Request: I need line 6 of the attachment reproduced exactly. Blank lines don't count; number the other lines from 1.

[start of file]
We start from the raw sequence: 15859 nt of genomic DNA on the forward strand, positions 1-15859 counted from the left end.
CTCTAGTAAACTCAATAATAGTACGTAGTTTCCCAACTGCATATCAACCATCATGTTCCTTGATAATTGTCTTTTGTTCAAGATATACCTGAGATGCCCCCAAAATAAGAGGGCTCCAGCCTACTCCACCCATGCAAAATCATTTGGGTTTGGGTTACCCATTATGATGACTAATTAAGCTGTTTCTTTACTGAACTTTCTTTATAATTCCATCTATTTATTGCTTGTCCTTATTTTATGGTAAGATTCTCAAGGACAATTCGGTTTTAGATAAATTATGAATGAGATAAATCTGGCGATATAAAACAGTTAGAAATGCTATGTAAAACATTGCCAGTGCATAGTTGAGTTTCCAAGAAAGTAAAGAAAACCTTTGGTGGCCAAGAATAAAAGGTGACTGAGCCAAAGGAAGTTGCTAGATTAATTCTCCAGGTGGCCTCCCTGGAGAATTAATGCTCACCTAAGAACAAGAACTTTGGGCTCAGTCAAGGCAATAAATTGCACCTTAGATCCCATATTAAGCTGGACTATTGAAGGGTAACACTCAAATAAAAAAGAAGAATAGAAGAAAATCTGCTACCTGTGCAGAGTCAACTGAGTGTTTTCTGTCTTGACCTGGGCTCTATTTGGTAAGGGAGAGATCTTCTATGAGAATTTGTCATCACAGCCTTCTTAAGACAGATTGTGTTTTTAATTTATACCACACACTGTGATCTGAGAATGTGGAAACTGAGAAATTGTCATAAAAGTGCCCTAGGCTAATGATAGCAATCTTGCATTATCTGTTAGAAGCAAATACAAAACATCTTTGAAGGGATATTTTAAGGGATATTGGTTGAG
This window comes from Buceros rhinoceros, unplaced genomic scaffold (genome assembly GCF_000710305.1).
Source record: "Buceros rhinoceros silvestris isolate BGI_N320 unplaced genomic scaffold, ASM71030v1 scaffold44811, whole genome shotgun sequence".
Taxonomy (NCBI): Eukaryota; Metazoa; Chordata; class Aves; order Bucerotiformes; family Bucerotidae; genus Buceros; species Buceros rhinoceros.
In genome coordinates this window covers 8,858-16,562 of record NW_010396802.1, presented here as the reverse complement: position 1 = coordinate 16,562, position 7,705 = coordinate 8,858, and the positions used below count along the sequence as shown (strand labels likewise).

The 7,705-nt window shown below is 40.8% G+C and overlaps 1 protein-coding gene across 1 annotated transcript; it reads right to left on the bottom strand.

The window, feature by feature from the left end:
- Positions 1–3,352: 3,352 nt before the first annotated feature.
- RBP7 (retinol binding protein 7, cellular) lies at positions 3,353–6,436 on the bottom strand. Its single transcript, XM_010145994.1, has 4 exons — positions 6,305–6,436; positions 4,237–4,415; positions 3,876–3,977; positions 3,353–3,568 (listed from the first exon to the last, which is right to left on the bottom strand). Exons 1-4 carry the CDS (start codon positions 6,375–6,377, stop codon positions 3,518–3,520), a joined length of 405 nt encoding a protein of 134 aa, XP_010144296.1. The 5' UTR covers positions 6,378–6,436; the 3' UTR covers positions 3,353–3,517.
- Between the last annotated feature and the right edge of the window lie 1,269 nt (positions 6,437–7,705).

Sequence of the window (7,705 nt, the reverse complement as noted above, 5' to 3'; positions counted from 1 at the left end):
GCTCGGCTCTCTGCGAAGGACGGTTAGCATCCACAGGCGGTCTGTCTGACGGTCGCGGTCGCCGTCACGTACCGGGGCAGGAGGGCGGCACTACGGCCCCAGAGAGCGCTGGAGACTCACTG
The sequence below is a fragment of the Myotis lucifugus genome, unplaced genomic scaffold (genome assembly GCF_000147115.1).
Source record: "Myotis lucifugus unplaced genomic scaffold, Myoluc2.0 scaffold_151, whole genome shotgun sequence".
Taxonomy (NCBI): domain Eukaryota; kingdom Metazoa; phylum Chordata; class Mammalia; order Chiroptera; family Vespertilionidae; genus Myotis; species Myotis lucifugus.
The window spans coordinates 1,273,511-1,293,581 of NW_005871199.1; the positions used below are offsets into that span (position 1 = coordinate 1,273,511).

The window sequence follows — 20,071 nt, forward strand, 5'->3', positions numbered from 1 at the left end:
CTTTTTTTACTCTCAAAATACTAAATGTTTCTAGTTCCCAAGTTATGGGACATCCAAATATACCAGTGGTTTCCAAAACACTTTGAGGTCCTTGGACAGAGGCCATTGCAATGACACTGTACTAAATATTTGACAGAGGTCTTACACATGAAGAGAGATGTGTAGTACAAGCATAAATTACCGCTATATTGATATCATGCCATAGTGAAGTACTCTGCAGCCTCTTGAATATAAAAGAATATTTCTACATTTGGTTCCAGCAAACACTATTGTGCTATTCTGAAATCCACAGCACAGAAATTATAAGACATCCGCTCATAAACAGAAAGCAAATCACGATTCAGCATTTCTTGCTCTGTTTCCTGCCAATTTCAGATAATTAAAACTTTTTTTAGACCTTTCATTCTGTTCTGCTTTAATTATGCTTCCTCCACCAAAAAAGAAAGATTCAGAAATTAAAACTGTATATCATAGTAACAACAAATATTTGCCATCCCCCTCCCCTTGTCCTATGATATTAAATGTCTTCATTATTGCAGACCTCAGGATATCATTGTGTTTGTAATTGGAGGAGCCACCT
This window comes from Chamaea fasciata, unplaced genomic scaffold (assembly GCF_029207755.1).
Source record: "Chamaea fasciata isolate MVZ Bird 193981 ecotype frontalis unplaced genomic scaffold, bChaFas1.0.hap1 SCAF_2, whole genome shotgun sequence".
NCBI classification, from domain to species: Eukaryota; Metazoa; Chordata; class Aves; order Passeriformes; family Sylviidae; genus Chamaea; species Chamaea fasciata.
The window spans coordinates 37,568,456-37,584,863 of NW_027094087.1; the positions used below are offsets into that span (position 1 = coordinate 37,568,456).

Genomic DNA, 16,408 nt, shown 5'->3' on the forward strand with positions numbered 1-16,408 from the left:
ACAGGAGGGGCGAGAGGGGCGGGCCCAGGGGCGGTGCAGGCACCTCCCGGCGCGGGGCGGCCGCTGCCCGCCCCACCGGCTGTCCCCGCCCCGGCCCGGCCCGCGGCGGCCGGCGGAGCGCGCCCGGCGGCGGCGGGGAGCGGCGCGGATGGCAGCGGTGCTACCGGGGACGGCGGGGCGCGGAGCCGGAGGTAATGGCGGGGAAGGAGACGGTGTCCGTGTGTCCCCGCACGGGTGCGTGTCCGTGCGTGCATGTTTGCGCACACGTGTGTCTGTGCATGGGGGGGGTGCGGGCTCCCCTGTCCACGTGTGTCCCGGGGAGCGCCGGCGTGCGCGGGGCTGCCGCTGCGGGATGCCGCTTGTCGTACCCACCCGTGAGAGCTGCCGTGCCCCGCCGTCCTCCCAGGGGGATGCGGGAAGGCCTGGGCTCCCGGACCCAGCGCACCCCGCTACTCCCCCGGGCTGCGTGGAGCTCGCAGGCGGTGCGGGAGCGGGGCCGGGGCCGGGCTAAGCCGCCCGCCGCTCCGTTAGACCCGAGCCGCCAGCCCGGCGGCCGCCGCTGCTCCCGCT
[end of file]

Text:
In genome coordinates this window covers 8,858-16,562 of record NW_010396802.1, presented here as the reverse complement: position 1 = coordinate 16,562, position 7,705 = coordinate 8,858, and the positions used below count along the sequence as shown (strand labels likewise).